Rabbinical figures around the world were astonished by the Chief Rabbinate Council's decision Tuesday, which stated that a Knesset bill equating brain death with the end of life "is in line with halakha [Jewish law]."The bill would allow organs to be taken from a deceased person before his heart has stopped beating - an essential condition for removing vital organs such as the heart, lungs and liver for transplant.
The council's decision represents the first time the state's official rabbinical body has expressed unanimous approval for such a sensitive law, slated to be enacted in the near future.
Tuesday's council meeting was dedicated to the bill initiated by MK Otniel Schneller (Kadima), which states that a person should be considered dead the moment brainstem activity has ceased.
Questions on how to determine the moment an individual dies have long been disputed by both rabbinical and ethical authorities, but this decision is unusual in that the Chief Rabbinate Council - the rabbinate's "government" authorized to set its policy on a range of issues - concluded unanimously that the bill is in line with Jewish law.
The bill would have far-reaching consequences. From a legal perspective, the bill would allow disconnecting a patient from a life-support machine if he is determined to be brain-dead. From a halakhic perspective, a woman whose husband is brain-dead would be considered a widow, and would be permitted to marry again.
A decades-long dispute
The Rabbinate's decision follows a drawn-out dispute between the rabbinical and medical establishments. Thirty years ago, the Rabbinate ruled that it would accept a patient's death only at the moment of clinical death. That decision, however, was never implemented due to a disagreement over the Rabbinate's demand that a representative be appointed to the committee on determining moment of death.
Recently, however, both Sephardic Chief Rabbi Shlomo Amar and Shas Party spiritual leader Rabbi Ovadia Yosef have issued halakhic rulings recognizing brain death as the end of life. Their rulings came in contrast with the position held by Rabbi Yosef Shalom Elyashiv, head of the "Lithuanian" Degel Hatorah faction - that as long as a patient's heart continues beating, he may not be disconnected from life-support devices, and that organs should not be removed from bodies under any circumstances.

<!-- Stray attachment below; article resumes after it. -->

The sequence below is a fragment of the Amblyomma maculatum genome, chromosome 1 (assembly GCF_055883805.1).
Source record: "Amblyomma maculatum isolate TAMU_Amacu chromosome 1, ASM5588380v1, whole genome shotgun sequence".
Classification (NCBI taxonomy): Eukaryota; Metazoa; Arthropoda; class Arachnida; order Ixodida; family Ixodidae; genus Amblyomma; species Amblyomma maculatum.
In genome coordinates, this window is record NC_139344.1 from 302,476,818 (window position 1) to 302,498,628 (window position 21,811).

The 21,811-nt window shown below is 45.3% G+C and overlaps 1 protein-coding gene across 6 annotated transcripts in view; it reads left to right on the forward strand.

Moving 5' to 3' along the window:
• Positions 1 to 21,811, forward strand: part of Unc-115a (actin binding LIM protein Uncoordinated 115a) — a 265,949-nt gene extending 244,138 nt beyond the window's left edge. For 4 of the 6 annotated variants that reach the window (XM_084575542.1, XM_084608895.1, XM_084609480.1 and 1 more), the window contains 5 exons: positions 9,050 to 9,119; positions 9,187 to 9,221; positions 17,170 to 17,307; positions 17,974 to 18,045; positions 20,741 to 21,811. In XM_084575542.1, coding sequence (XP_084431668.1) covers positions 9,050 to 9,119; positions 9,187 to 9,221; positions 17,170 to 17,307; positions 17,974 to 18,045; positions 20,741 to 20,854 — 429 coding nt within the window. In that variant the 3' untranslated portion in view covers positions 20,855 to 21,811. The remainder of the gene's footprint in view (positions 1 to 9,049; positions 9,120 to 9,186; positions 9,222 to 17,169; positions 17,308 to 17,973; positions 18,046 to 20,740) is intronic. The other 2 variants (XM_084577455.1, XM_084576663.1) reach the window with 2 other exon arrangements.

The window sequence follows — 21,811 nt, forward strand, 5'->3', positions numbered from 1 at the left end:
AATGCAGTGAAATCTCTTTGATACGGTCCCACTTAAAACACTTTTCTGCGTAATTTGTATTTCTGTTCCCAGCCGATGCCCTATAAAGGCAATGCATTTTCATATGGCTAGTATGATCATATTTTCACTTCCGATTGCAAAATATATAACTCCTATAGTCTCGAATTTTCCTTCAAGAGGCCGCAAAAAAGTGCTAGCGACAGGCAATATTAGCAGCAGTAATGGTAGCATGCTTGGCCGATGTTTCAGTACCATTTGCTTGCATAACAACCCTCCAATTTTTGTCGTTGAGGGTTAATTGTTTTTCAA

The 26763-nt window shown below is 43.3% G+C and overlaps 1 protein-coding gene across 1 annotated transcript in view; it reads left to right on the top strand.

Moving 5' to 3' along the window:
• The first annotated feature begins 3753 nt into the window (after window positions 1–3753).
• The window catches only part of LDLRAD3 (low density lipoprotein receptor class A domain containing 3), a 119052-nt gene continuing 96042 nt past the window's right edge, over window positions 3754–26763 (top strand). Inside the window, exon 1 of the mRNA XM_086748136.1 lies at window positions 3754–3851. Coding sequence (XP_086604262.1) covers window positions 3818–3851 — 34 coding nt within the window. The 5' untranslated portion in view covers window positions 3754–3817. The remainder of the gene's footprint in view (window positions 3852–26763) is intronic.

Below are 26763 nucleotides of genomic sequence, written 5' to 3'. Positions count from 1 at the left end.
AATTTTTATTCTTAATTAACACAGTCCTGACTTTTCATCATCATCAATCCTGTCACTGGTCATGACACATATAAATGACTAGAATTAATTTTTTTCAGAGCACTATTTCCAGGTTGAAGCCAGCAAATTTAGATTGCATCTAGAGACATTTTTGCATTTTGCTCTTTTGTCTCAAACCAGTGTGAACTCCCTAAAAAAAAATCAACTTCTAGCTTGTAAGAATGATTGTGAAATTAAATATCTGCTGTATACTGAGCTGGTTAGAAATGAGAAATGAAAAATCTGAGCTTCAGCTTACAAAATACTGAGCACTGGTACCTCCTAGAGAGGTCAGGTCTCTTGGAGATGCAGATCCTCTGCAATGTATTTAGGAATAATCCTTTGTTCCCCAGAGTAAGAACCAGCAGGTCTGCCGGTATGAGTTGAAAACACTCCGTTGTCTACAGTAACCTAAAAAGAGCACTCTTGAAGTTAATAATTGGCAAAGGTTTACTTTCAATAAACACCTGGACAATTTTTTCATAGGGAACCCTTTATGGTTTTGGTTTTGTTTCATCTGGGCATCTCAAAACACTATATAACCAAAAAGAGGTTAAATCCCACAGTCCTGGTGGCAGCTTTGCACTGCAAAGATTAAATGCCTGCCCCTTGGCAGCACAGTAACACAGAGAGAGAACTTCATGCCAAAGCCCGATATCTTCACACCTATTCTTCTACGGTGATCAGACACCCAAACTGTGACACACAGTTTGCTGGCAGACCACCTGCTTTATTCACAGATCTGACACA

The Rabbinate's approval of the Knesset bill came after Schneller agreed that the bill would allow family members to reject doctors' determination of death in the event that their loved ones suffered brain death.
The council said it would devote a separate meeting to the issue of organ transplants.
Officials at the Health Ministry's National Transplant Center yesterday praised the Rabbinate's decision as "revolutionary." "This is a huge achievement in the matter of organ donation," said one official.
"The Rabbinate has already announced in the past that organ donation is [tantamount to] saving the entire world, and that it is even greater than a mitzvah," he said. He added, however, that now, "the Rabbinate intends to continue discussing the matter and to encourage organ donation."
A course on the halakhic implications of organ donation and how to determine moment of death will begin soon, in order to help rabbis assist families with hospitalized loved ones who are seeking rabbinical advice on the matter.
Today, fewer than half of the families of patients pronounced brain-dead in Israel agree to donate their organs. Some 35 percent of those who refuse donation do so on religious grounds, and an equal portion because of a desire to keep the body of the deceased intact. Other motives against organ donation include personal beliefs and what they believe the deceased himself would have wanted.
A recent National Transplant Center document indicated that Israel ranks higher than all but two European Union countries in refusal to donate organs, at 57.9 percent of the population.
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